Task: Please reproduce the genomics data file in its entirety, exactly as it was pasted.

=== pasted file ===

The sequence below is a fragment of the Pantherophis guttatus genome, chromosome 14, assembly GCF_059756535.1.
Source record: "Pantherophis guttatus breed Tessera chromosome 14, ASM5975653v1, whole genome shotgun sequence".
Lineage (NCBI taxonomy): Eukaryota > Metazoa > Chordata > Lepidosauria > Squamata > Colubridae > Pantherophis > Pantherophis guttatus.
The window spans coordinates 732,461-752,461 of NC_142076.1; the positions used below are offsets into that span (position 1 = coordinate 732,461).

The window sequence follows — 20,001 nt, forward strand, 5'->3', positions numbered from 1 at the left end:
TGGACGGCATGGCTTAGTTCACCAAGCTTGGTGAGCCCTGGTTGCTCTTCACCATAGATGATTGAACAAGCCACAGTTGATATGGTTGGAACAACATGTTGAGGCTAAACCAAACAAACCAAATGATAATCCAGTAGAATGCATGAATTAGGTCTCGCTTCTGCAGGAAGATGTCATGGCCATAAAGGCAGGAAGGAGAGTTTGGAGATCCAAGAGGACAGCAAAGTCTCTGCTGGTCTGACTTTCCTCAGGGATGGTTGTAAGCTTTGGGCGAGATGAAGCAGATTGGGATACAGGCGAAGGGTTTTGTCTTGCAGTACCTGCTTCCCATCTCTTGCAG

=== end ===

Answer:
The sequence below is a fragment of the Pantherophis guttatus genome, chromosome 14, assembly GCF_059756535.1.
Source record: "Pantherophis guttatus breed Tessera chromosome 14, ASM5975653v1, whole genome shotgun sequence".
Lineage (NCBI taxonomy): Eukaryota > Metazoa > Chordata > Lepidosauria > Squamata > Colubridae > Pantherophis > Pantherophis guttatus.
The window spans coordinates 732,461-752,461 of NC_142076.1; the positions used below are offsets into that span (position 1 = coordinate 732,461).

The window sequence follows — 20,001 nt, forward strand, 5'->3', positions numbered from 1 at the left end:
TGGACGGCATGGCTTAGTTCACCAAGCTTGGTGAGCCCTGGTTGCTCTTCACCATAGATGATTGAACAAGCCACAGTTGATATGGTTGGAACAACATGTTGAGGCTAAACCAAACAAACCAAATGATAATCCAGTAGAATGCATGAATTAGGTCTCGCTTCTGCAGGAAGATGTCATGGCCATAAAGGCAGGAAGGAGAGTTTGGAGATCCAAGAGGACAGCAAAGTCTCTGCTGGTCTGACTTTCCTCAGGGATGGTTGTAAGCTTTGGGCGAGATGAAGCAGATTGGGATACAGGCGAAGGGTTTTGTCTTGCAGTACCTGCTTCCCATCTCTTGCAG